I don’t think there will be a honeymoon period. I think the anger will just continue to grow.


Pogo Lives!

You might want to take a look at this post by Dominic Tierney at The National Interest on America’s need for an enemy:

A threatening rival can also reinforce a sense of national identity. The Harvard political theorist Karl Deutsch described a nation as “a group of people united by a mistaken view about the past and a hatred of their neighbors.” According to the political scientist Clinton Rossiter, “There is nothing like an enemy, or simply a neighbor seen as unpleasantly different in political values and social arrangements, to speed a nation along the course of self-identification or put it back on course whenever it strays.”

The role of foreign peril in cultivating a sense of national identity may be especially important in the United States. American self-identity is not based on an ancient shared heritage, but rather on a set of political ideals: the creed of individual rights and democracy. This is a fragile basis for unity in a continent-sized country populated by huddled masses from all over the world. The existence of the other may be essential to shore up American identity and reinforce a sense of political exceptionalism.

My college education was in part financed by an NDEA loan (National Defense Education Act). The Interstate Highway system, originally called the “National System of Interstate and Defense Highways”, was justified as necessary for U. S. defense. Our system of locks, dams, and flood control systems isn’t maintained by a civilian agency. It’s maintained by the Army Corps of Engineers.

Many expensive, large scale government programs in the United States have historically been sold on the basis of national defense. A shrewd politician could sell a national health system on the basis of defense.

Whenever I read analysis of this sort, always sadly, I’m reminded of Walt Kelly’s waggish parody of Oliver Hazard Perry’s message to President Harrison following the Battle of Lake Erie, which Kelly put in the mouth of his Everyman, Pogo Possum: we have met the enemy and he is us.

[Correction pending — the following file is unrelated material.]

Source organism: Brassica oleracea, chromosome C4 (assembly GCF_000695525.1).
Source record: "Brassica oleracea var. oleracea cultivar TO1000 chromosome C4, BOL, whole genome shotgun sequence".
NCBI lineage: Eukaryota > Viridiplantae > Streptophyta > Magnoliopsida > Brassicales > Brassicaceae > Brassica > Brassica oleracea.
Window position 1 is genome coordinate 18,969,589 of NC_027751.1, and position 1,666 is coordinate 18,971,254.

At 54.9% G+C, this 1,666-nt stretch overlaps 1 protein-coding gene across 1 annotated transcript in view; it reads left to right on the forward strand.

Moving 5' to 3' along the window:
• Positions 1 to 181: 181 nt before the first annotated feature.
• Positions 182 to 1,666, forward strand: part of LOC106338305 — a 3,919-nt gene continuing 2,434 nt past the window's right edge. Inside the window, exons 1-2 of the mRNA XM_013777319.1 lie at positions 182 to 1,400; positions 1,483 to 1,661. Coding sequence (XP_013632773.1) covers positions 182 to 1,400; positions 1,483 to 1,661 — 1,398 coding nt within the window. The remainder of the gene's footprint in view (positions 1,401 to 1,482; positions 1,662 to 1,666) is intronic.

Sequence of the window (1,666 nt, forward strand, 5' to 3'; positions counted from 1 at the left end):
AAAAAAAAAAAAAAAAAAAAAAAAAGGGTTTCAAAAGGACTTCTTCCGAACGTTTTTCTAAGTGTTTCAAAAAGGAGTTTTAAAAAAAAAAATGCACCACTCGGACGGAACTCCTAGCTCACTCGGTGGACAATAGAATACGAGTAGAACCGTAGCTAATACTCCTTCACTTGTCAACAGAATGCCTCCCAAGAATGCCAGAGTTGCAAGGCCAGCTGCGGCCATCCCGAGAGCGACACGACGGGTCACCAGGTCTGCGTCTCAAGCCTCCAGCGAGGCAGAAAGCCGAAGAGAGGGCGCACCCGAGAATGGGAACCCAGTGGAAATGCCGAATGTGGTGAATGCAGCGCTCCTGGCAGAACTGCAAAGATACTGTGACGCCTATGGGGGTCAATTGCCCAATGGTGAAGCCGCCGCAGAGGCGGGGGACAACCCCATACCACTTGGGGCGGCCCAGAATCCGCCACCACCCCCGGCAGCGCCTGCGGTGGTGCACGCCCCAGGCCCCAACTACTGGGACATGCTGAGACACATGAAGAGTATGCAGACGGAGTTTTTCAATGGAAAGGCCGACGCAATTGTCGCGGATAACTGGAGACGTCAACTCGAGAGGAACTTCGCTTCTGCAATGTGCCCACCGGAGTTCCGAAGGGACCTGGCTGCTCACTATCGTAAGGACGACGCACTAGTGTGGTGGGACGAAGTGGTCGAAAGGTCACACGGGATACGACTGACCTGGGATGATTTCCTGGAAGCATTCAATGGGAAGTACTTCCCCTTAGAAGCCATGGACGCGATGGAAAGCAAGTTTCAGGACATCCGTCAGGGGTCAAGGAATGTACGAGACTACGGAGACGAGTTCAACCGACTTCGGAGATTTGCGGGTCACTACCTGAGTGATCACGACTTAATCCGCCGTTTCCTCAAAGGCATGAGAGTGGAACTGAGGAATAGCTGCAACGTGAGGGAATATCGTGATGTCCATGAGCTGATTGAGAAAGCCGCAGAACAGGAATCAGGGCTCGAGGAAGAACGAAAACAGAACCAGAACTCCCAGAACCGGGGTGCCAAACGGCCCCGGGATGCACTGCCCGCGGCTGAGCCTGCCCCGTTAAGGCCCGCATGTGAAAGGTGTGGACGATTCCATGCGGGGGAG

With ourselves for an enemy we hardly need an external one.


Friedman on Putin and Russia

I recommend that you read George Friedman’s remarks on Putin and Russia at RealClearWorld. Here’s a snippet:

But the Russians were not in Syria to save Bashar al-Assad, control pipelines, build naval facilities or intimidate the United States. They were there so Putin could appear to be more powerful than he was, and that was primarily for the benefit of his public. As the economy weakened and privations increased, he had to give it all a meaning, and Syria made him appear to be restoring Russia’s greatness. Convincing Western public opinion of his power was of secondary value, and in the course he made the cover of the Economist.

I think that’s quite astute. Putin is more of a politician than he is a strongman dictator in the stamp of Stalin. A lot of what he does from seizing the Crimean peninsula from Ukraine to his support for Bashar al-Assad is to maintain his domestic support. These actions have geopolitical implications and strategic value for Russia but don’t ignore their domestic political value.

Putin does what he does because it maintains his popularity. The polls that show 80%+ approval may be in part because Russians are afraid to speak their minds or the polls are manipulated but a lot of it is that he’s doing things that are popular in Russia.

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Check Your Assumptions

Why does every analysis of the battle to re-take Mosul assume victory? This post at Hurriyet Daily News by Tolga Taniş is no exception:

ISIL may also play the Turkey card and try to draw Ankara into the clashes by staging attacks at risky and critical locations in the region.

They will lose Mosul sooner or later, but they will not finish; because then, they will turn to their “classic terror acts” of assassinations, bombings and suicide attacks. They will continue with their idea of territorial control in Syria. However, even though in Iraq all anti-government armed forces have been consolidated, in Syria there are several different radical groups, whom some of them are fighting ISIL. This too will constitute another difficulty for ISIL.

Losing Mosul will strike a major blow to ISIL in terms of financing. They made $500 million in 2015 from oil sales. They sold their oil to the people living in the region they were in control of. They also made $360 million from tax revenues. When they lose the largest city they are controlling, these figures will decline; thus lessening their operational power.

I’m not even sure what victory in the conflict would be. If you remove DAESH’s control over Mosul but destroy the city in the process, would that be a victory? Or if a substantial chunk of the city’s population flees? Or if most of DAESH’s operational strength remains undegraded?

It might be a better idea to figure out what the objective is before declaring victory. And many hazards remain. If DAESH harasses the Kurds enough they might withdraw to defend their own territory. There’s no guarantee that the Iraqi military will retain force cohesion. The Turks might just decide to occupy the territory between their borders and Mosul. There are all sorts of things that could go wrong.